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Title: Changes in Relative Wages in the 1980s: Returns to Observed and Unobserved Skills and Black-White Wage Differentials
Authors: Lee, David S.
Chay, Kenneth
Keywords: within-group wage variances
returns to unobserved skill
classical errors-in-variables
instrumental variable estimation
omitted-variable bias
Issue Date: 1-Dec-1996
Series/Report no.: Working Papers (Princeton University. Industrial Relations Section) ; 372
Abstract: During the 1980s, did the sharp increase in the college-high school wage differential represent a rise in the college premium, or a growth in the payoff to unmeasured "ability" or "skill"? Can the slowdown in black-white wage convergence or the widening black-white gap among young workers witnessed during the 1980s be explained by a rise in the return to pre-labor market factors correlated with race? In this study, we show that it is possible to use across-group variation in within-group wage variances from multiple periods to identify the change in the return to unobservable skill, within a relatively unrestrictive error-components model of wages. The identification does not require full specification of the time-series properties or the functional form of the errors. Male earnings data from the CPS show that there is useful variation in within-group wage variances -- enough to estimate a growth in the return to unobservable skill of about 10 to 20 percent during the 1980s. In our analysis, these magnitudes imply that even alter controlling for the effects of an increase in the payoff to unobservable skill, college-educated workers still gain substantially relative to high school-educated workers, while young black men still experience a significant wage decline relative to white men during the l980s.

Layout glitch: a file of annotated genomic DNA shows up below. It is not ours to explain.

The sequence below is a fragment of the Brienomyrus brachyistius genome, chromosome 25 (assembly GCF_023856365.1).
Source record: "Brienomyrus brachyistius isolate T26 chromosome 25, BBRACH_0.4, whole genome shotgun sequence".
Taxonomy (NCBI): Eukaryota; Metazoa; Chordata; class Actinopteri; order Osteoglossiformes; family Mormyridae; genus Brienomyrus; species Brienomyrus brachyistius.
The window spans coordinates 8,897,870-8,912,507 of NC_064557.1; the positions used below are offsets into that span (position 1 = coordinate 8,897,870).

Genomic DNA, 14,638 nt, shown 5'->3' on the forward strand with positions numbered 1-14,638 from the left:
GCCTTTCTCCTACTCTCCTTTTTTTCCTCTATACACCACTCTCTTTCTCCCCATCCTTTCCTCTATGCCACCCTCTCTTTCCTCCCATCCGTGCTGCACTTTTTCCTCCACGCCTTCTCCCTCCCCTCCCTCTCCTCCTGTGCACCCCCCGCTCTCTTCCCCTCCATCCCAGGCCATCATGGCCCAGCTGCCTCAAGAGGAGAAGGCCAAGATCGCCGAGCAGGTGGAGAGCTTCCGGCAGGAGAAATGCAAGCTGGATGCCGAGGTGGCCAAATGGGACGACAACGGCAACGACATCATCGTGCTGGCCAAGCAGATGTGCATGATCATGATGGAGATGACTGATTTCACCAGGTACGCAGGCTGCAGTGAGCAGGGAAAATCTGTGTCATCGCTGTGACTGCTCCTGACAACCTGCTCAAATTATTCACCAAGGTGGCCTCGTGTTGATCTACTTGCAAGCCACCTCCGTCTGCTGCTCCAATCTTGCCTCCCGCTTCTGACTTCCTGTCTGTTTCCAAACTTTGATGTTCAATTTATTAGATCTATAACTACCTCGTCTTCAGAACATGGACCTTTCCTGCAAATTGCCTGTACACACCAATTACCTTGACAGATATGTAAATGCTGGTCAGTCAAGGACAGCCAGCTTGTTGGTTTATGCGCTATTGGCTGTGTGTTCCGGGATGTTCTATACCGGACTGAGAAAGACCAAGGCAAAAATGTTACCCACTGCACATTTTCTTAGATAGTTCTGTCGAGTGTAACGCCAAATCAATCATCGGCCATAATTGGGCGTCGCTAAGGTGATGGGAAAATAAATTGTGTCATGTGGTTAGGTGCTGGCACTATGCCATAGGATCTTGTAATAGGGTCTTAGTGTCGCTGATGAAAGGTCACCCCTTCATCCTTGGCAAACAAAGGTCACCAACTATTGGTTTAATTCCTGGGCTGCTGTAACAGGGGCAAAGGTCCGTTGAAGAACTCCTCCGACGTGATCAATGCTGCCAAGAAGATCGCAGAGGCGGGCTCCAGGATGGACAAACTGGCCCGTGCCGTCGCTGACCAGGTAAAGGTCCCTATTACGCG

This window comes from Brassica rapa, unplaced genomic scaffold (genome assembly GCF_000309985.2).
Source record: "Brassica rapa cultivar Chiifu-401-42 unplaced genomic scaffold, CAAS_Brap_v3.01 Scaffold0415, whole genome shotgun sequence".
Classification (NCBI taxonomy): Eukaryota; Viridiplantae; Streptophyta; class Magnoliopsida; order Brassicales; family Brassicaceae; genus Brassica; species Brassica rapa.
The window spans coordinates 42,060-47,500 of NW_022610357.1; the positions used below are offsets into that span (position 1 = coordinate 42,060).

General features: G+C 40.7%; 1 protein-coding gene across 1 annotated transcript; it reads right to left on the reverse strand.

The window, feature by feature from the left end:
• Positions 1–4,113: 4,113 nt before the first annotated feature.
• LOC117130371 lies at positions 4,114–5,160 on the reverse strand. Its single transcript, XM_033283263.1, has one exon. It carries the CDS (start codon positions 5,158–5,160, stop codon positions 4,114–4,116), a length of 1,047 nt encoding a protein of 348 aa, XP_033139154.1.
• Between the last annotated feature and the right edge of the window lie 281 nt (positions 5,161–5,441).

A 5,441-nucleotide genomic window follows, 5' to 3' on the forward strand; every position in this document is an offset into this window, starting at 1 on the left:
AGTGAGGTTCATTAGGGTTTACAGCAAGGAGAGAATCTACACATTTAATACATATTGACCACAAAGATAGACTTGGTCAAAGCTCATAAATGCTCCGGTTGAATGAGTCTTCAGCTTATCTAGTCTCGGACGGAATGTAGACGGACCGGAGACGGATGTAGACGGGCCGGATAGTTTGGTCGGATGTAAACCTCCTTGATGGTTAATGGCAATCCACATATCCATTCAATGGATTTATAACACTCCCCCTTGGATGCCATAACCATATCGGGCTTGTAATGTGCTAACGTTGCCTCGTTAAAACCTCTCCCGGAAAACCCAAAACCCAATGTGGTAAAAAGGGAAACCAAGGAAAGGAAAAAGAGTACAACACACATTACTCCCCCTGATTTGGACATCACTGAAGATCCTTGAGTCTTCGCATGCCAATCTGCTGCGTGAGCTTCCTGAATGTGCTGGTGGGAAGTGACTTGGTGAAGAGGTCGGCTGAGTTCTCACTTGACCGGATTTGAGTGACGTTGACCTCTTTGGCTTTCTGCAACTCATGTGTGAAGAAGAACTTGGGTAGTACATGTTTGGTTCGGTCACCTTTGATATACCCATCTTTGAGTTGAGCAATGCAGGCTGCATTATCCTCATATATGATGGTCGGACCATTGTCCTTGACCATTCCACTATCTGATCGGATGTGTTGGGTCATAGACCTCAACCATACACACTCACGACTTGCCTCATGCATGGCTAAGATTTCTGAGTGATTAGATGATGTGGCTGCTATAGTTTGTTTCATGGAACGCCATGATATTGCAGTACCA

Appears in Collections:IRS Working Papers

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